Khalinaht died young from tuberculosis, leaving Joe with two children. He soon remarried another Salish woman, Kwatleematt from the Sechelt First Nation, and had nine more children with her. Joe went on to become the first Portuguese to receive British citizenship, and soon gained a sizeable amount of land on Reid Island, just off the north coast of Galiano Island. He moved there with Kwatleematt around 1879 when rising racism towards mixed married couples was making life difficult at Brockton Point. With the help of Kwatleematt he continued to be successful. He built his own sloop, the Morning Star and sailed up and down the coast making money from selling fish and fish oil. His family farmed on Reid Island and he also had a little store there where he sold supplies to other fisherman.
New immigrants like Joe are always praised with the building of B.C.’s society. This is praiseworthy but it should also be appreciated that the Coast Salish had a completely successful society with a highly developed culture before any immigrant set foot in this area. And the Aboriginal wives and Aboriginal people in general were key to the success of the new immigrants like Joe. They worked very hard in the new resource industries like lumber and fishing. And they had the traditional skills and knowledge of how to hunt, fish, and live off the land to impart to new settlers that made the building of B.C. a success.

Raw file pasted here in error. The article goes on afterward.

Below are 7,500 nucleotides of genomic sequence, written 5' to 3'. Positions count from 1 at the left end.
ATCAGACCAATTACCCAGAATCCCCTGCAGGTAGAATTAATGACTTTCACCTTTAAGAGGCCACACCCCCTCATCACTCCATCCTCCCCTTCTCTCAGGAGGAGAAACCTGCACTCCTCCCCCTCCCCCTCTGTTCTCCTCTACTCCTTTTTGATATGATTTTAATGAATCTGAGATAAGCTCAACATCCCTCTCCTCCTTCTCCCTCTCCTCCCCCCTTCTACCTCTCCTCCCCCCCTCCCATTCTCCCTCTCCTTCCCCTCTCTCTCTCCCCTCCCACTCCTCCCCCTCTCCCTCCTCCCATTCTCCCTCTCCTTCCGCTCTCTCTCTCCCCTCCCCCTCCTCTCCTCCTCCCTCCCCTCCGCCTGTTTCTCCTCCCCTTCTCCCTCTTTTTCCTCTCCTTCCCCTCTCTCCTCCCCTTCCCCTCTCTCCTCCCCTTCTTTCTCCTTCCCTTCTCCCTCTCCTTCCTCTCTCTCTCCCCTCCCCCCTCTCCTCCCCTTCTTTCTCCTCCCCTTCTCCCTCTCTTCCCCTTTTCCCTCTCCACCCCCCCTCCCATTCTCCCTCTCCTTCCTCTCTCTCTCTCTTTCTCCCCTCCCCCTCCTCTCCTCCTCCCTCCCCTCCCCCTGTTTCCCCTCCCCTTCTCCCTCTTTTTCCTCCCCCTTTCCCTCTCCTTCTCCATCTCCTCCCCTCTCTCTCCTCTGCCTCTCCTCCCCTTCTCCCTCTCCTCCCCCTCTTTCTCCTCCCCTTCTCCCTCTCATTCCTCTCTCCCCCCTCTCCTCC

Inspired by his family’s desire to have something substantial to commemorate the history of Joe Silvey, Luke Marston’s sculpture is a monument to the cooperative relationship of both his Coast Salish and Portuguese ancestors. It was a difficult project to achieve nearly five years in the making. First carved in cedar and later cast in bronze, it is over five meters in height and weighs over 1,800 kg. The three figures in the sculpture represent Joe and his two wives. They are standing beside the three fins of an oversized cod lure which come together to form a triangular peak. This peak represents Mount Pico on the Azores and simultaneously B.C. mountain peaks. The “peak” is in the form of a carved head which represents the eagle in Coast Salish culture and the açor, a raptor, in Portuguese culture. The floor of the pedestal and the outside circle around the sculpture’s base were designed by Luke and executed by Azores stone mason Carlos Menezes. The floor of the pedestal has an eagle/açor design. The 6.4 metre outside circle is a black and white stone mosaic Coast Salish/Portuguese motif of swirling waves. It represents the shore to shore concept of the sculpture from the Atlantic shores of the Azores to the Pacific shores of B.C.
The unveiling ceremony was attended by many Coast Salish, some of whom are direct descendants of Joe who has more than 500 in B.C. There were representatives of Portugal and the Azores, as well as local representatives, including the lieutenant governor of B.C., and Vancouver’s consul general of Portugal. There was a Coast Salish blanketing ceremony honouring all those significantly involved. You can view people with blankets in the background of the picture. A Salish dancer can be seen spreading down feathers to bless the grounds that are being walked on and to bring good feeling to those who stand on the grounds. It was also a blessing of protection for the people who where being blanketed. Later Portuguese folkloric dancers were performing on the same mosaic circle as the Salish dancer.
There is much more to the sculpture and its symbols but it is best viewed in its natural surrounding at Brockton Point. For more information on Luke Marston and the sculpture visit www.shoretoshore.ca